I’m still working on this one, and am unsure where I want to take it, but thought it was fun to read, anyway.
I first saw the vampire next door when I went to water my Bellflowers last Thursday evening. I remember it had been a long day at work and I had gotten home a little later than usual. Sticky, my cat, had practically wrapped himself around my ankles in his desire to welcome me home and encourage me to put out his evening meal. A waxing gibbous moon was just rising above the horizon as I picked up my watering canteen.
I heard the vampire open the sliding glass door to his patio and step out. I pretended not to notice, that I was absorbed in my daily gardening tasks. But I could feel him as he walked to the edge of his patio and breathed in the evening air. I could hear the slight breeze play with his opened shirt, fluttering it just slightly toward the screen door.
I saw him again on Saturday. I was sitting on my patio, enjoying the last few bites of my turkey, bacon and avocado sandwich. I heard his patio door open and looked up. He stepped outside, looking like some Toltec warrior in khaki pants. He wore intense mirror shades that wrapped around his face, protecting his sensitive eyes, and his long hair was loosely tied in a pony tail just at the nape of his neck.
“Howdy new neighbor!” I raised my glass of orange-aid in a welcoming manner.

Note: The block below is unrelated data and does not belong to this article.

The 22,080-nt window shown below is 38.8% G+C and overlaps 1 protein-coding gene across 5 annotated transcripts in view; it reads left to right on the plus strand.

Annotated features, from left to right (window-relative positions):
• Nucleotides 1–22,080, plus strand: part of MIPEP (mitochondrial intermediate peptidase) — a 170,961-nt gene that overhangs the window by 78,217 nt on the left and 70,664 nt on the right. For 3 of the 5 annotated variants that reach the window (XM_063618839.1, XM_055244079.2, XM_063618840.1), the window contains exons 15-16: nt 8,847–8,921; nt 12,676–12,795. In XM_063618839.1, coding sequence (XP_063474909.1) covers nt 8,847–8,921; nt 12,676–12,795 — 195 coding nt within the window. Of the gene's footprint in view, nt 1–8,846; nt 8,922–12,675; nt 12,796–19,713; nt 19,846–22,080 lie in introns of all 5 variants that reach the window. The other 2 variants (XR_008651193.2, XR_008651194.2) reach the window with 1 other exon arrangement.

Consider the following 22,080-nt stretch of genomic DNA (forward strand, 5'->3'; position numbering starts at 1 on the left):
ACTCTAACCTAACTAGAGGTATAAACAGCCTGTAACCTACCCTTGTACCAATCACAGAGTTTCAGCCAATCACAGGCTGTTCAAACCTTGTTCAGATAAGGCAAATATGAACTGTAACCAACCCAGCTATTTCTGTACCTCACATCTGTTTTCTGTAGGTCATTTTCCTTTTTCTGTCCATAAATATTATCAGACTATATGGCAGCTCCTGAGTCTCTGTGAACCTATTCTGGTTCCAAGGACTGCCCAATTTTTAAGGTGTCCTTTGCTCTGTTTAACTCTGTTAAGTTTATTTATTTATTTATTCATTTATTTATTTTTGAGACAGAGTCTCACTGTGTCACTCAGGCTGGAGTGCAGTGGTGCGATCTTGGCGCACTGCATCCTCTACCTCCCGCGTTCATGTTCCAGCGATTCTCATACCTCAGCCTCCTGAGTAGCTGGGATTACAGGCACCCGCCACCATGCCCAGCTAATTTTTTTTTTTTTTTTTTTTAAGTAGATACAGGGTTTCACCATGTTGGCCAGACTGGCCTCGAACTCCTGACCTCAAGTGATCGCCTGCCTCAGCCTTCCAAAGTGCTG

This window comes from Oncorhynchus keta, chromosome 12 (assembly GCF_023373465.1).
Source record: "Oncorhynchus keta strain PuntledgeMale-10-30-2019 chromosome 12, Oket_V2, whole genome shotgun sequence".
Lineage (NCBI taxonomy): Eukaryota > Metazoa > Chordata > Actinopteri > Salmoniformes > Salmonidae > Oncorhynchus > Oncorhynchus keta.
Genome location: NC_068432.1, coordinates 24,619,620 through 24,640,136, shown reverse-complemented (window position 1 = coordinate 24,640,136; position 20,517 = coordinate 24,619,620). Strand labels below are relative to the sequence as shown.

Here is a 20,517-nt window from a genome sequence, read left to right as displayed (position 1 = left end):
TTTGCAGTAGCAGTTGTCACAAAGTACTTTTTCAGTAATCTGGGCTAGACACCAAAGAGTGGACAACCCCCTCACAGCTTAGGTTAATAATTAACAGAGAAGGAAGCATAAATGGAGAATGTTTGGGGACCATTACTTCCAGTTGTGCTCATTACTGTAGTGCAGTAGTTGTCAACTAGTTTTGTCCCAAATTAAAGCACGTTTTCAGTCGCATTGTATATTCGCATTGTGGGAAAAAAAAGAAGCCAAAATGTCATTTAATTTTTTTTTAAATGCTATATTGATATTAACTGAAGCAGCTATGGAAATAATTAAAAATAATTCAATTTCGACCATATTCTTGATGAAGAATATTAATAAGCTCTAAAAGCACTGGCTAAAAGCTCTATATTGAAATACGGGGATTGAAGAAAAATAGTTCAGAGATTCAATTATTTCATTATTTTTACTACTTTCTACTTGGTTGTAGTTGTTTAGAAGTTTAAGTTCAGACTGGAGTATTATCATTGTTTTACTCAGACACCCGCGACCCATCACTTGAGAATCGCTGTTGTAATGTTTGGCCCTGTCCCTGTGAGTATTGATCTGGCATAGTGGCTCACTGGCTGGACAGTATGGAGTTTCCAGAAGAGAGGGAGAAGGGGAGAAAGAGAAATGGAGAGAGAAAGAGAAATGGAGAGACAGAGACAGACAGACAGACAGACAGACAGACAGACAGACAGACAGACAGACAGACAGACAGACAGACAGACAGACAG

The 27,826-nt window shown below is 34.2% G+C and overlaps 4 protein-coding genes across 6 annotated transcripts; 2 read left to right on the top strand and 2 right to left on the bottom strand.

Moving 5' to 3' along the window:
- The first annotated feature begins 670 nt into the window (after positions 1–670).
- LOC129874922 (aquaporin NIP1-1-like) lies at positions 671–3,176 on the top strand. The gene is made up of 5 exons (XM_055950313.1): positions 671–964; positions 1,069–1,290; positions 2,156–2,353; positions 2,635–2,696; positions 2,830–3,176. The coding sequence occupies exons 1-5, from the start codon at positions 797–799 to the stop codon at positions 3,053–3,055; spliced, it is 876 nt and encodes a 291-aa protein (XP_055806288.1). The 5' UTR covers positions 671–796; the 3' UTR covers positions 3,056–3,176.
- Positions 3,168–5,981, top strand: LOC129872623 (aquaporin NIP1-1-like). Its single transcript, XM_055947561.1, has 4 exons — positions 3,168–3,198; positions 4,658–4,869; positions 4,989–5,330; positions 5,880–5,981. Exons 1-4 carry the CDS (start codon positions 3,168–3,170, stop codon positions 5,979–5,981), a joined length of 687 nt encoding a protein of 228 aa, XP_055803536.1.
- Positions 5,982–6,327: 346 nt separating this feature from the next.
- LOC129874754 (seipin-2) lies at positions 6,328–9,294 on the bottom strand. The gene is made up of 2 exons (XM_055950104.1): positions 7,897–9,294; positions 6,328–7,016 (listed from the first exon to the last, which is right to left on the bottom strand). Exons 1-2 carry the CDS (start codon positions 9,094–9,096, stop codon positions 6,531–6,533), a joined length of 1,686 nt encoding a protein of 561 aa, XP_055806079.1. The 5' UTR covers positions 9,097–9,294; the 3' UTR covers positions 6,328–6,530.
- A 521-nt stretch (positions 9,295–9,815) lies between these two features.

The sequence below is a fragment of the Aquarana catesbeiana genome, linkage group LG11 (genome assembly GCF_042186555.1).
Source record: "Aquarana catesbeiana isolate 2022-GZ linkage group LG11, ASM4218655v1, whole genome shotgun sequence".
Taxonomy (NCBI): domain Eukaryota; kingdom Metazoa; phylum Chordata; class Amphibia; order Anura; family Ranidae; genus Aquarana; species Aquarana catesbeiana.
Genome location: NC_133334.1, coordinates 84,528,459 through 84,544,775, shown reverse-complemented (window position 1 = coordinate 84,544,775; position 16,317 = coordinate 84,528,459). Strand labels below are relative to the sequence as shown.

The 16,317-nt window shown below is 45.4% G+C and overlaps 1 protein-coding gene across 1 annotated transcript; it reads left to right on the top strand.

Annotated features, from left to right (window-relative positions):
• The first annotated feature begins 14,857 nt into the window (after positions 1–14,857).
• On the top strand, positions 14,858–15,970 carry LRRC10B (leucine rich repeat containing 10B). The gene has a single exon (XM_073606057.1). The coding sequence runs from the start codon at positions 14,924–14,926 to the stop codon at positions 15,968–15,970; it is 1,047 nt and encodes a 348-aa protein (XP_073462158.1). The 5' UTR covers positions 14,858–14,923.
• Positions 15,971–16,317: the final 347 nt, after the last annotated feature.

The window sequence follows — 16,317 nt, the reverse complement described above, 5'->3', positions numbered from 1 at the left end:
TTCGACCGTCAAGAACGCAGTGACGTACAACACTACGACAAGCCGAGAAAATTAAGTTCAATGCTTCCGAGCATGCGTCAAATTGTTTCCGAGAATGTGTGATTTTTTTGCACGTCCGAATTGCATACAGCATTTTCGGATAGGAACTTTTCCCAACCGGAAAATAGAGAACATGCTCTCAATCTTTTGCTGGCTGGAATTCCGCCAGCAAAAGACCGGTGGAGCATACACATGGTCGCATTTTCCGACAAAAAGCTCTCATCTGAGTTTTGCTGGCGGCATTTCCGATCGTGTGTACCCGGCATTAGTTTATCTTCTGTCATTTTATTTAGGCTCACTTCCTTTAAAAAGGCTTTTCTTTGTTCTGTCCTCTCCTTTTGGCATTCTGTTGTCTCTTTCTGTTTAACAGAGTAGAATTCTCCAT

He turned toward me and smiled his bright white smile. “Hello.” His voice was deep and soft, like thick silk running over a river-smoothed stone. “Beautiful day, yes?”
“Indeed. Decided to take in some rays?” I asked, toying with him. He probably didn’t know that I knew what he was. Most people can’t tell.
“Just a few … need my vitamin D,” he said.
Yeah. That’s it. I thought. Flaunting his NewCoat protected undead skin is more like it.
“My name is Eztli,” he said. “Glad to meet you.”
I stood up and walked over to the rail that stood between our two patios. “I’m Sam.” We shook hands.
“Eztli. That’s Mexican, right?” I asked.
“Nahuatl, a Toltec name.” he said. “It means ‘blood’.”
“How cheery.” I said.
“Yeah. My mother had an overactive sense of drama. She hoped I would be some great warrior. I turned out to be an accountant.”
“Ah.” I had nothing to say to that. It was just so matter of fact.